You are not currently logged in.
Access JSTOR through your library or other institution:
If You Use a Screen ReaderThis content is available through Read Online (Free) program, which relies on page scans. Since scans are not currently available to screen readers, please contact JSTOR User Support for access. We'll provide a PDF copy for your screen reader.
Historical Development of Ornithophily in the Western North American Flora
Proceedings of the National Academy of Sciences of the United States of America
Vol. 91, No. 22 (Oct. 25, 1994), pp. 10407-10411
Published by: National Academy of Sciences
Stable URL: http://www.jstor.org/stable/2366037
Page Count: 5
You can always find the topics here!Topics: Plants, Flora, Hummingbirds, Genera, Biological taxonomies, Species, Pollination, Insect pollination, United States history, Flowers
Were these topics helpful?See somethings inaccurate? Let us know!
Select the topics that are inaccurate.
Since scans are not currently available to screen readers, please contact JSTOR User Support for access. We'll provide a PDF copy for your screen reader.
Preview not available
The 129 ornithophilous plant species in western North America have floristic affinities with one or the other of four geofloras: the Arcto-Tertiary flora (101 species), Madro-Tertiary flora (19 species), Madrean-Tethyan flora (8 species), and Neotropical flora (1 species). The last three floras have been in continuous contact with hummingbirds since some time early in the Tertiary, and ornithophily is old in this subset of western ornithophilous plants. The Arcto-Tertiary flora had no contact with hummingbirds in Eurasia or in its early history in North America. Ornithophily is a new condition in Arcto-Tertiary plant groups, dating from the first significant contact of these plants with hummingbirds in the Eocene. Buildup of the hummingbird pollination system in the Arcto-Tertiary flora is expected to be gradual and stepwise for several reasons. Ornithophilous plant groups with Arcto-Tertiary affinities in the modern western flora form a graded series with respect to taxonomic rank, taxonomic size, and ecological diversity. The series consists of one large genus (Castilleja), three small genera (Zauschneria, etc.), species groups in several genera (Penstemon, Aquilegia, etc.), single ornithophilous species in otherwise nonornithophilous genera (seven genera-e.g., Pedicularis, Monardella), and ornithophilous races in otherwise nonornithophilous species (known in two species). It is suggested that the gradations in size of the groups approximately reflect stages in their development, with the largest ornithophilous genus being oldest, with single ornithophilous species being relatively recent, and with ornithophilous races being most recent. The observed distribution of numbers of ornithophilous species among genera is in agreement with the expectation of a gradual and stepwise development of ornithophily.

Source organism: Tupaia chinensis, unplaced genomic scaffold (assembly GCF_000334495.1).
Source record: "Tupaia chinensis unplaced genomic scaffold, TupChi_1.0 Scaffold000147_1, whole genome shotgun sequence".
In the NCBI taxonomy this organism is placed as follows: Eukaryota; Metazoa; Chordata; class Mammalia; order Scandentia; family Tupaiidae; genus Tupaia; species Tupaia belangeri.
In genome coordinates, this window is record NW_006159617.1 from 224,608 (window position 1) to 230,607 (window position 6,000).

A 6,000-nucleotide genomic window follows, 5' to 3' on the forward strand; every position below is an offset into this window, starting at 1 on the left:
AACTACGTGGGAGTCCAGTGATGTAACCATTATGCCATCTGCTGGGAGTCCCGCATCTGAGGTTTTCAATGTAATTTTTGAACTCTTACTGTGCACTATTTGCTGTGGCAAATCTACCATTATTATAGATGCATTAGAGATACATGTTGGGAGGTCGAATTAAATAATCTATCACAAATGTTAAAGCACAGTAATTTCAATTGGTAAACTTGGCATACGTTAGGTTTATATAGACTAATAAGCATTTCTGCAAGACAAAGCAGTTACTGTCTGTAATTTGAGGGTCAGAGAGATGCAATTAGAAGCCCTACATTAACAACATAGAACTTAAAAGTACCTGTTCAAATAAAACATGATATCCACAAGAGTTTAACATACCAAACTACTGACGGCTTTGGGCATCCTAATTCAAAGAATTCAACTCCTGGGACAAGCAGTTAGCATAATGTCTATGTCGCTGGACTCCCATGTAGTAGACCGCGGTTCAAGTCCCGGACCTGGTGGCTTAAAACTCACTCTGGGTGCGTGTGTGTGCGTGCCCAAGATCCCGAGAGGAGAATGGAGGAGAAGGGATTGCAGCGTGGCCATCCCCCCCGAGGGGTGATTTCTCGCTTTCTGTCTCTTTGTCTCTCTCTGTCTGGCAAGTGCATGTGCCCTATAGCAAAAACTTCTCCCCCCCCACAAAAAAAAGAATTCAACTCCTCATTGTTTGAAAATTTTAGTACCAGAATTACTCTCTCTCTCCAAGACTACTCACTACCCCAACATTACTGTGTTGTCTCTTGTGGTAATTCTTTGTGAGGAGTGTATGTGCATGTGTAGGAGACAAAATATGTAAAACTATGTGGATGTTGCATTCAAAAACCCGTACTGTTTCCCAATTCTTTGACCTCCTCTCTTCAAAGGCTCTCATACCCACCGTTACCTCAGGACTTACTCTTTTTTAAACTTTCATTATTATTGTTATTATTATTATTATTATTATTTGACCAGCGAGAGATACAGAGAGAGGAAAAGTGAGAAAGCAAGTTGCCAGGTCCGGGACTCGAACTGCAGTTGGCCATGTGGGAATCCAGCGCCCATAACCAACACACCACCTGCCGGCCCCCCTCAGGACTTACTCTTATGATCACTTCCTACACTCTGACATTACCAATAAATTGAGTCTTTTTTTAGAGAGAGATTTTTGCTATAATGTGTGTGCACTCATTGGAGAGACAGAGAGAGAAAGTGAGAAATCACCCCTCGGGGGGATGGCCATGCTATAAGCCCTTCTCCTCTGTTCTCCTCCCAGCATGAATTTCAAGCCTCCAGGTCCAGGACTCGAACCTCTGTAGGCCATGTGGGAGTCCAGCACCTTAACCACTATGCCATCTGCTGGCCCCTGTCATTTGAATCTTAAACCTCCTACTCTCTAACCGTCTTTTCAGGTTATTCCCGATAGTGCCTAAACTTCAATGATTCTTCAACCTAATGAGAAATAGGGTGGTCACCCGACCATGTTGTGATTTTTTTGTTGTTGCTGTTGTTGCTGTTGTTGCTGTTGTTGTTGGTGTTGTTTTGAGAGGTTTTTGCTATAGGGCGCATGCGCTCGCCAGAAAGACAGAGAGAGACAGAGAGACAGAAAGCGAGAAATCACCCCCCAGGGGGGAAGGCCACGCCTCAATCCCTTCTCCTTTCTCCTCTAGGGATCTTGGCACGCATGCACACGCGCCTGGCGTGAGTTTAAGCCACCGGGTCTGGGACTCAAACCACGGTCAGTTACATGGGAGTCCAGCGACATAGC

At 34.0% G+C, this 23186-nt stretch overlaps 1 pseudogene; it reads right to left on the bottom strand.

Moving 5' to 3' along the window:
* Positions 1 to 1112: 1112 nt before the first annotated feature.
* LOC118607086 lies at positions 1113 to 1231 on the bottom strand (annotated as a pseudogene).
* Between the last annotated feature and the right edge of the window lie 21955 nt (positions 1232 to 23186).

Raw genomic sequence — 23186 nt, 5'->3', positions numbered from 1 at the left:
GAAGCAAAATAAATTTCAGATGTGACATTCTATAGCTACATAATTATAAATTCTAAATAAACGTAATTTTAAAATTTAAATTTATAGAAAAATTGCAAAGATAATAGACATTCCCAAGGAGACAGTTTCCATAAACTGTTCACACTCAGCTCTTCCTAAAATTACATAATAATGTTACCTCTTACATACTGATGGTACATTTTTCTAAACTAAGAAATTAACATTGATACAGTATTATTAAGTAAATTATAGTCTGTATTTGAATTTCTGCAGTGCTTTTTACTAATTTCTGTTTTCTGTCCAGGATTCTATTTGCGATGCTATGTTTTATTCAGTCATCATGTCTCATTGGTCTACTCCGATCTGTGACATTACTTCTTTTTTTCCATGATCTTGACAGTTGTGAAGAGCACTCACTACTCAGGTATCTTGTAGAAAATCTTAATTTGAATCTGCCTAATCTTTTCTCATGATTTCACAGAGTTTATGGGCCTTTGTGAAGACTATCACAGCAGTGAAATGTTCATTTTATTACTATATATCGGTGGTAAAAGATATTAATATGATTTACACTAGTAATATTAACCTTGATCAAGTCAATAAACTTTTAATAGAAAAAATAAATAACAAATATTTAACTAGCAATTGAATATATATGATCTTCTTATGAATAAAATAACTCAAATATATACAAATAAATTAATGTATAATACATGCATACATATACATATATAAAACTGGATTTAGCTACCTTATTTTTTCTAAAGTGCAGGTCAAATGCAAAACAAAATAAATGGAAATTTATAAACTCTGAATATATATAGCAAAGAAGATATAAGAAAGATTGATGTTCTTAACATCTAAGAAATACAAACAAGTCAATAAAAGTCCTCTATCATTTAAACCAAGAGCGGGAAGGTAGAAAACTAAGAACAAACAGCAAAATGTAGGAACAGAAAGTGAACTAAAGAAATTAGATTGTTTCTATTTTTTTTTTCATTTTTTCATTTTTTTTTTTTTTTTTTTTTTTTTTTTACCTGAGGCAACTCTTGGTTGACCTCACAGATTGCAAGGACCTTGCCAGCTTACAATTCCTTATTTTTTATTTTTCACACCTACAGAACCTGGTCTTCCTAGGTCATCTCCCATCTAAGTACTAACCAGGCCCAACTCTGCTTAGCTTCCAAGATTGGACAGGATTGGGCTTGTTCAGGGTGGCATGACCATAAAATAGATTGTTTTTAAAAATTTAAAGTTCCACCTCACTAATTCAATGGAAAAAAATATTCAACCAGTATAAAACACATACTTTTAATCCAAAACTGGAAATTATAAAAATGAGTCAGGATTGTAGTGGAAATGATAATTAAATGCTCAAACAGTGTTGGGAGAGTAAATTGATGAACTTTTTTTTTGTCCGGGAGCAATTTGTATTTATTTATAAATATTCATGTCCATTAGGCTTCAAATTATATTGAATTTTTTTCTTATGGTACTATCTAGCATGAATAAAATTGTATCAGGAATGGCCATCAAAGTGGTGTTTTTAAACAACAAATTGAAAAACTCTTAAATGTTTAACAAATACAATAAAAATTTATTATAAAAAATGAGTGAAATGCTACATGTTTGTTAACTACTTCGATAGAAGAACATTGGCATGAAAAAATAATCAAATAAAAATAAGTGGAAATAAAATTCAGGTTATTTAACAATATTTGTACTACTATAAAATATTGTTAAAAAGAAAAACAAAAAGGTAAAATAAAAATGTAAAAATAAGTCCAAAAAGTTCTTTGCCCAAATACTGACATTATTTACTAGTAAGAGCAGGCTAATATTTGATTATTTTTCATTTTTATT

Proceedings of the National Academy of Sciences of the United States of America © 1994 National Academy of Sciences